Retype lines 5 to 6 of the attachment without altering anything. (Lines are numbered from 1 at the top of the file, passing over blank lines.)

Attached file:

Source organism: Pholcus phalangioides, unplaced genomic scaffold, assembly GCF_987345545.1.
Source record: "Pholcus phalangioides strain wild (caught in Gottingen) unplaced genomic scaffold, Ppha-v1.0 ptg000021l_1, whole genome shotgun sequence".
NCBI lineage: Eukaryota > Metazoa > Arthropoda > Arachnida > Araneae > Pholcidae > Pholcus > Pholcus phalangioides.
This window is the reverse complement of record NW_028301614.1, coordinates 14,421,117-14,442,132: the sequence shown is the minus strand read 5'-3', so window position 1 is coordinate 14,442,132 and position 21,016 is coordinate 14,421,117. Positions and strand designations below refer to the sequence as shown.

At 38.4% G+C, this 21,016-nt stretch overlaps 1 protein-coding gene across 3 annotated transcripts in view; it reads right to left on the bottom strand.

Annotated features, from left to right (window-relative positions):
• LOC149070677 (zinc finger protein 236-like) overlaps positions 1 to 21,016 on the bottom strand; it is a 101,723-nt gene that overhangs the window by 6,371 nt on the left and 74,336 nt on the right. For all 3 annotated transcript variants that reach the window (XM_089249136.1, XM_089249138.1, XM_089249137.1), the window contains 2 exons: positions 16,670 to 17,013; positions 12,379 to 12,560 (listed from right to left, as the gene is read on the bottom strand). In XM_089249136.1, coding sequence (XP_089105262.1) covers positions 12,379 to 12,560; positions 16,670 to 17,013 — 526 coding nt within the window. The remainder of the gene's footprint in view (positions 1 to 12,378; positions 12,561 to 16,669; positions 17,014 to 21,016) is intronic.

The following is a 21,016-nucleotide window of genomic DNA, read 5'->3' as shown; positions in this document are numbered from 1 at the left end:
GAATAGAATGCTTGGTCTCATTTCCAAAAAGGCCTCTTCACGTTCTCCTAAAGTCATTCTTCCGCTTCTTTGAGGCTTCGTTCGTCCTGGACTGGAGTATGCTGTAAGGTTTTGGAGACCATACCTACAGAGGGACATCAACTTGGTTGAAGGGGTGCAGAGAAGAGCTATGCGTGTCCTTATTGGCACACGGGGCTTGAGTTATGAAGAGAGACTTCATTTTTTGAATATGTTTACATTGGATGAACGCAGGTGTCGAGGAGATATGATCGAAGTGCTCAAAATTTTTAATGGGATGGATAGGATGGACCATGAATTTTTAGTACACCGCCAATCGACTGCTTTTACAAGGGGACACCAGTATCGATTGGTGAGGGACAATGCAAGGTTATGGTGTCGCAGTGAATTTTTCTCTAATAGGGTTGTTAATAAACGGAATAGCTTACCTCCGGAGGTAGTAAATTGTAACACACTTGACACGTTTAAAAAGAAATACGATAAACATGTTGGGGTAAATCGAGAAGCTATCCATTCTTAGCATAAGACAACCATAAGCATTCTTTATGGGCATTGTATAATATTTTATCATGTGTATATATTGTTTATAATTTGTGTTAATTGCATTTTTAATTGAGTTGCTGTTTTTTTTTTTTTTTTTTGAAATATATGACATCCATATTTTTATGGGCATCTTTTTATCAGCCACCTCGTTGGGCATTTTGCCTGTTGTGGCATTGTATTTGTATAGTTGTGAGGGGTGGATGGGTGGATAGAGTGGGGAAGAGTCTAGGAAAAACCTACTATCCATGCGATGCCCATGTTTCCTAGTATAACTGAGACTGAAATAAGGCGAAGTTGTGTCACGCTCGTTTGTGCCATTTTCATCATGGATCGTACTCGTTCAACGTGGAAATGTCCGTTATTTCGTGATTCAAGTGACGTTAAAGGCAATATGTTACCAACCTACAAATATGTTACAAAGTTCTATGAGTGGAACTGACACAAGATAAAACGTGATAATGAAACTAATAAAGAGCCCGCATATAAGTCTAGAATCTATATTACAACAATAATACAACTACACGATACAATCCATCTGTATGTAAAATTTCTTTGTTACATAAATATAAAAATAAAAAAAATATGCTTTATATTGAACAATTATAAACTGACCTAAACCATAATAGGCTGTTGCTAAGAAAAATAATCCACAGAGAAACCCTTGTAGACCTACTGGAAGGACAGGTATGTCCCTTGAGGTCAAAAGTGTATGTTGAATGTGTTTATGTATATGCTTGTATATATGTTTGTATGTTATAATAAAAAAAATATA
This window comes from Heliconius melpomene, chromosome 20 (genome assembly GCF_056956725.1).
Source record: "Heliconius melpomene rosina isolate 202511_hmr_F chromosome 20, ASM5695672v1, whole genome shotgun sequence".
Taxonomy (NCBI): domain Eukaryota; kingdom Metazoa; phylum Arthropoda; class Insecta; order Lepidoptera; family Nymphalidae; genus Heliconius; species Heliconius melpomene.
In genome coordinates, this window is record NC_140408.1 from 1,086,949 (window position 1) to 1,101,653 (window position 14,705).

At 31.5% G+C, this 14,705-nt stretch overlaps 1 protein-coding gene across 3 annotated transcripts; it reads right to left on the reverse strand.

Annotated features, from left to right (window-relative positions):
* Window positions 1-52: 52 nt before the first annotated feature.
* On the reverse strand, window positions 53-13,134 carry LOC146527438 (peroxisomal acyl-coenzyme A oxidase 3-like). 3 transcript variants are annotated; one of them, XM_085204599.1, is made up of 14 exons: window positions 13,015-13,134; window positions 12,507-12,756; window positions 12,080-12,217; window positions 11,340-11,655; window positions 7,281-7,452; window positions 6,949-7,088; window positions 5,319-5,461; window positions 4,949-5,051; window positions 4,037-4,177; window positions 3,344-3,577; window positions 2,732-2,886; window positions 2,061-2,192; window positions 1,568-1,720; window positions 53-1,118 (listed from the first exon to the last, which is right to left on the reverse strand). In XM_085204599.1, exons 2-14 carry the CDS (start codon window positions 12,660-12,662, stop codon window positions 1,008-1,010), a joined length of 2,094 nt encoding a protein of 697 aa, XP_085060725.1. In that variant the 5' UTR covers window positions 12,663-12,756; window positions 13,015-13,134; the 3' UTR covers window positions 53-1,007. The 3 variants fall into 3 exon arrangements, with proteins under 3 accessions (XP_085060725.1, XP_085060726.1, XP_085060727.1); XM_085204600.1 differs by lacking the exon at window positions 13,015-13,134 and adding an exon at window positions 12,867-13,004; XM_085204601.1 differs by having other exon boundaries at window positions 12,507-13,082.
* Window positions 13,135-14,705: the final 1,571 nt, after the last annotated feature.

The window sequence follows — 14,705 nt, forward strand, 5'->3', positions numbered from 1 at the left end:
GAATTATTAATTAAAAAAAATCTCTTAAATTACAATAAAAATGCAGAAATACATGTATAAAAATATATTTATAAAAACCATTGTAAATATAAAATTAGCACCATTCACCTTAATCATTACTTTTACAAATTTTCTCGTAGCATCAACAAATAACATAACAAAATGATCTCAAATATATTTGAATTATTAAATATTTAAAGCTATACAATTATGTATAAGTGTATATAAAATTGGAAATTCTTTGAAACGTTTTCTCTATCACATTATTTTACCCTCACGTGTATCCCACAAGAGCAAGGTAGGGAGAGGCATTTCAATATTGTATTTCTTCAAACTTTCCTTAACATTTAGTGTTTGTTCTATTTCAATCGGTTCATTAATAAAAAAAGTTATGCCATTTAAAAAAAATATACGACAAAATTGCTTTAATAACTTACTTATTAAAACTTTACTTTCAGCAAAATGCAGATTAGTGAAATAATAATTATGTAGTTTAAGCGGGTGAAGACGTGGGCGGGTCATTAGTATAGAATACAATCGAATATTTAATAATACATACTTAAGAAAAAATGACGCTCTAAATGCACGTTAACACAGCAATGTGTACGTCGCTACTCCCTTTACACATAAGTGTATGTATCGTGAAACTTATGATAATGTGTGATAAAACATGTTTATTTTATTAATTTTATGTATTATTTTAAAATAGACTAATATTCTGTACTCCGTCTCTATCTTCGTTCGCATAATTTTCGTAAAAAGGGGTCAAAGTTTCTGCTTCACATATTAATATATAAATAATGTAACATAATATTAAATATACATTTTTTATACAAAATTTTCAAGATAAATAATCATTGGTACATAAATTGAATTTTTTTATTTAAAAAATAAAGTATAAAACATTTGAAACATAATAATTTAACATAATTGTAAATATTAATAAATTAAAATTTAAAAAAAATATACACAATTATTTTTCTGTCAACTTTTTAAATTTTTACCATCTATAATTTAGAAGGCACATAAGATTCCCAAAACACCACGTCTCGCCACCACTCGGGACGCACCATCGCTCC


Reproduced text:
At 38.4% G+C, this 21,016-nt stretch overlaps 1 protein-coding gene across 3 annotated transcripts in view; it reads right to left on the bottom strand.

Annotated features, from left to right (window-relative positions):